Four campsites near Chattanooga with side adventures to explore

From stargazing to swimming, plenty of unique opportunities await at various campsites across the Southeast. The camping experience, after all, should be about more than simply sleeping in a tent. Here are four of our favorite regional camp spots, plus the side adventures they afford.


Harrison Bay State Park

With 1,200 acres of land bordering Chickamauga Lake, Harrison Bay has a ton of camping options: 128 RV campsites with water and electrical hookups and 27 tent sites with shaded gravel pads, water spigots and fire rings. Located 18 miles northeast of downtown, it also boasts little light pollution, making it known as a great place for stargazing. In fact, throughout the year, Barnard Astronomical Society of Chattanooga hosts "star parties" in one of the park's main parking lots where night-sky experts share their telescopes and binoculars with the public. Find the next star event by following the society on Facebook.


Len Foote Hike Inn

For a one-of-a-kind glamping experience, the Len Foote Hike Inn is not to be missed. The 20-room hostel is accessible only via an easy to moderate 5-mile hike through Georgia's Chattahoochee National Forest, about two hours southeast of Chattanooga. The rooms are outfitted with an extra-long single-size bunk bed (mats available to put young children on the floor), linens and a heater or fan as necessary. A bathhouse offers solar-heated showers and odorless composting toilets. Guests can expect a home-cooked meal for breakfast and dinner, plus a chance to truly unplug. Cell phones and laptops are not allowed. Reservations are required.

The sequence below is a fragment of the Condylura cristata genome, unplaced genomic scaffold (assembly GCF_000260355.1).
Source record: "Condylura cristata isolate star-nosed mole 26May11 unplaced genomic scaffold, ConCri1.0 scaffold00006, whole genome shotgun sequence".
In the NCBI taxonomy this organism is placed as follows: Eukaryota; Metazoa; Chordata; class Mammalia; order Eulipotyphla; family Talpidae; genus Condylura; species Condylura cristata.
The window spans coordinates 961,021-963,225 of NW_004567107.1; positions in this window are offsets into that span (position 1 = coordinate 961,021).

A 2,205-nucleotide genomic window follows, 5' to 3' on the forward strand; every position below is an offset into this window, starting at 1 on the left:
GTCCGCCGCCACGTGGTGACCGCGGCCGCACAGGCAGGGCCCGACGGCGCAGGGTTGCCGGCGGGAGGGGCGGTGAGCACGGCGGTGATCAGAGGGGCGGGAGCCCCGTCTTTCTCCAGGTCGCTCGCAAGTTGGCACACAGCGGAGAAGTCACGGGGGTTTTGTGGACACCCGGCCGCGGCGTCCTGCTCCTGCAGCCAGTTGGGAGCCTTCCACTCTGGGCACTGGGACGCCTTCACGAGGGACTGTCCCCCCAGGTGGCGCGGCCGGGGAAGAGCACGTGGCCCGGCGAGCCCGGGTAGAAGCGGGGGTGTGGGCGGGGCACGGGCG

Cherokee National Forest

The Ocoee River is world-famous for its whitewater, which is created by scheduled dam releases. On days when the dams do not release, sections of the riverbed become an oasis of small, shallow swimming holes. The Ocoee Blue Hole is one of its most popular. From the former site of the Ocoee Whitewater Center (which burned down in April), follow the Old Copper Road Trail upriver. In less than a mile, you'll begin to see spur trails leading to pools of water. But before you make the hourlong drive from Chattanooga, be sure to check the dam release schedule (, which changes throughout the summer. Generally, Tuesdays and Wednesdays are the safest bets for good swimming. When you're ready to dry off, check out Thunder Rock, the closest campground, located on the other side of the whitewater park. The riverfront campground has 37 sites. Choose site 9 if you want electrical hookup.

  photo  Staff photo by Matt Hamilton / Swimmers keep cool near the Ocoee Whitewater Center in Polk County, Tenn. on Friday, June 10, 2022.

Lower Pot Point

The newly opened Lower Pot Point campsites, located off the Pot Point Nature Trail near Chattanooga, offer great bouldering opportunities in addition to convenient camping. It's just a 1.4-mile hike from the parking lot to the three campsites, with trail access from both the Pot Point Nature Loop and the Ritchie Hollow Trailhead at 17805 River Canyon Road. The campsites feature a raised area for pitching tents, fire pits and picnic tables. The site itself boasts over 30 bouldering sites, developed in partnership by Tennessee River Gorge Trust and Southeastern Climbers Coalition. Reservations are free and may be made online.